Friday, March 24, 2006


Well, I’ve fought it as long as I could, but it looks like I’m going to end up on the losing end of this one.

My good buddy Bobby Earl and I have been lobbying hard to end the incorrect use of “impact” as a verb for years, yet people keep throwing it out there everywhere you turn.

Instead of “having an impact” on something, people tend to abbreviate by saying “impacting.” According to the American Heritage Book of Usage, 84% of the Usage Panel disapproves of using the word in this way. But the train has already left the station, so I doubt we’re going to be able to catch this one.

I’d better shift my focus back to fighting for the always-correct inclusion of a comma before the last item/word/phrase when items/words/phrases are listed in series. Lots of people like to skip that last comma before the word “and,” regarding it superfluous and unnecessary, but such an omission is not always correct, and often serves to confuse the reader.

This is a battle it appears I am winning, as evidenced by the countless links to handbooks and other online writing resources advocating the consistent use of a "Serial Comma" before the word “and.” I would include some of those links here, but you people should really be able to trust me by now. How long have we been dating?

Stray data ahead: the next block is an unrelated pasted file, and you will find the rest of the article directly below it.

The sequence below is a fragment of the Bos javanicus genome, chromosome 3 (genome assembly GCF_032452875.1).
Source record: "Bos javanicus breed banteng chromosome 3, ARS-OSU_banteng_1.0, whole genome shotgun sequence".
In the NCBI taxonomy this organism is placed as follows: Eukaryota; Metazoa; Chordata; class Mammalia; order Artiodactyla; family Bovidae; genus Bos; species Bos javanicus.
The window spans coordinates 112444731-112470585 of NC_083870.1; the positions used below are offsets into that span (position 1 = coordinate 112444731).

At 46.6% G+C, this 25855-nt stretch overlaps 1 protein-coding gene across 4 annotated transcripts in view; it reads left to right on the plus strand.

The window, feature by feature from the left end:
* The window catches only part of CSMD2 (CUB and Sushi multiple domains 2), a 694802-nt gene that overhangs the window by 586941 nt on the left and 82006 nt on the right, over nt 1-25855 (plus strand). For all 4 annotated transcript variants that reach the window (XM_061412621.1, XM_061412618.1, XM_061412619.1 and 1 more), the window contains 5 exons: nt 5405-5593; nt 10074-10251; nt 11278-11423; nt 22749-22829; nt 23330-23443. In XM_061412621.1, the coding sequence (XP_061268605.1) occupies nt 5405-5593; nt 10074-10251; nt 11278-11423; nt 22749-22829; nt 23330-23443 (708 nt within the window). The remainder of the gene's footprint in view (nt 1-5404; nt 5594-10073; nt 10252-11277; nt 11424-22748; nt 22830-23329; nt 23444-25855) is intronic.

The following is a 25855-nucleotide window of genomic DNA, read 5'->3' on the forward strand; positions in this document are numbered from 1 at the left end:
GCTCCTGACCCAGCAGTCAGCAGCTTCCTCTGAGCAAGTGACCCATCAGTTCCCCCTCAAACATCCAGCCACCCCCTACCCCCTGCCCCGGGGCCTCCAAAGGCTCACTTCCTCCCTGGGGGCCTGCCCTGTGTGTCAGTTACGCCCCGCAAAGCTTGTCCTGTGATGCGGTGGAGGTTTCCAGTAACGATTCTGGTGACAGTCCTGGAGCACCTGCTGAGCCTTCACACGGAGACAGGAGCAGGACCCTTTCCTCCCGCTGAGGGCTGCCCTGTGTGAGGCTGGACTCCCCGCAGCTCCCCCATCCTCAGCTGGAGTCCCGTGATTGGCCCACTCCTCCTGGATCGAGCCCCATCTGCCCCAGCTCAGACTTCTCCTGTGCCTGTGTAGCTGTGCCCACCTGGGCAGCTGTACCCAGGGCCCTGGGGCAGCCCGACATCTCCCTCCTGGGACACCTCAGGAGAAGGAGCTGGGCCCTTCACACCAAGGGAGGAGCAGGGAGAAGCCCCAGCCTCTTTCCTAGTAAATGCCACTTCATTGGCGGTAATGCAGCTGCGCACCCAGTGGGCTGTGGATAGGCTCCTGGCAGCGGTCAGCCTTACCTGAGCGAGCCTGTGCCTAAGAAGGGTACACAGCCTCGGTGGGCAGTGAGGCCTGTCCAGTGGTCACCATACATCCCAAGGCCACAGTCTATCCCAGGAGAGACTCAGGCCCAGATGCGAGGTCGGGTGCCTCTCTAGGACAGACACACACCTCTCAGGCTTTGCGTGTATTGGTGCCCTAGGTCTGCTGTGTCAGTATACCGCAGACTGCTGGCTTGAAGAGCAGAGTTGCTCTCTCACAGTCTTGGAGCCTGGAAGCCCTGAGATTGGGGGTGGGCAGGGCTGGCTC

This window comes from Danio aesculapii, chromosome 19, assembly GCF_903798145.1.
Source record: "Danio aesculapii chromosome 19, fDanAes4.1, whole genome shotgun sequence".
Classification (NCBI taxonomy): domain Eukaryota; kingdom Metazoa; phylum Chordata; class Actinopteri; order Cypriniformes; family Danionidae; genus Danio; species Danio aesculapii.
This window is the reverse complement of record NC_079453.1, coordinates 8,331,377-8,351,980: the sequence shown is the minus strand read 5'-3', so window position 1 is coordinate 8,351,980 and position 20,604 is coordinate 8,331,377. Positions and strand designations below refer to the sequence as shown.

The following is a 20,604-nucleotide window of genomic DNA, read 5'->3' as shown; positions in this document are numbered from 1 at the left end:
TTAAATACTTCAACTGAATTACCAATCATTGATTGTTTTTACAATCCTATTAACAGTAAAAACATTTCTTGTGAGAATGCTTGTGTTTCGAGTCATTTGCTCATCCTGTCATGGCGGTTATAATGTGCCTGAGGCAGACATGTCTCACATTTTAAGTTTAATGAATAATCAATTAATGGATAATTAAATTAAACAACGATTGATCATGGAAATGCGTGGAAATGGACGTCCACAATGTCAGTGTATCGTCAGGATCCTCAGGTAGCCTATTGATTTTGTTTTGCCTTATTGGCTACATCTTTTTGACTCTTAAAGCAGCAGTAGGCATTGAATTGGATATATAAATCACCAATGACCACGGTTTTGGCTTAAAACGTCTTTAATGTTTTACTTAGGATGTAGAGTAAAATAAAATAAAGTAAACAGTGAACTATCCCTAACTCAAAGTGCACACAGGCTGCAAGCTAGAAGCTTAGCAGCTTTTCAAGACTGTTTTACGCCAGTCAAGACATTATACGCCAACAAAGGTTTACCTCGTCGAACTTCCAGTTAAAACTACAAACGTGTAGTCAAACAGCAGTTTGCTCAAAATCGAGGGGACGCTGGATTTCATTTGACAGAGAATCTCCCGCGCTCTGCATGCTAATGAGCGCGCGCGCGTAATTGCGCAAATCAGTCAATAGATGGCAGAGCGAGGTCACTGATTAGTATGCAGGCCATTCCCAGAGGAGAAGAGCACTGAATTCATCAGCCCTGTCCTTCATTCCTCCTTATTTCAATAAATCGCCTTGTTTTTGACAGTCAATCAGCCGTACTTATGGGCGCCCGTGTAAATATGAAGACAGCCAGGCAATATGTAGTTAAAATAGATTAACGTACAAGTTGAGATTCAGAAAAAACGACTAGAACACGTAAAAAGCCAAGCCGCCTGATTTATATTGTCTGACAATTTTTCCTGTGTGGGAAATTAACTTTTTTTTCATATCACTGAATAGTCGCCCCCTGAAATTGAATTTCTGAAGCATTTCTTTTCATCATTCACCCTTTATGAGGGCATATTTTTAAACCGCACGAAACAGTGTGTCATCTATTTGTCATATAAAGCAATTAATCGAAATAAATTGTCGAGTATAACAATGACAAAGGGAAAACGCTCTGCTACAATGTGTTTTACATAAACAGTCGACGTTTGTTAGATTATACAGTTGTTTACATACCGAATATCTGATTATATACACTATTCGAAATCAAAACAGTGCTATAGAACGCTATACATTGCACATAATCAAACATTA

But if you insist.


Schmidty said...

Thank you...I thought I was the only one fighting this battle (in all seriousness, it's a pet peeve of mine in writing, too).

Jay said...

This trend to omit the final "serial comma" we owe to the fourth estate (always trying to save space). The AP Style Book: "Use commas to separate elements in a series, BUT DO NOT PUT A COMMA BEFORE THE CONJUNCTION IN A SIMPLE SERIES."

As usual, the media is fucking things up. No doubt journalists will be the ruin of us all...

I am not terribly committed in this debate, but I am annoyed by the common error of an author being insconsistent with his or her usage within the space of a document. If you insist on wading into one of these usage skirmishes, for the love of Pete (Fonda), show some conviction.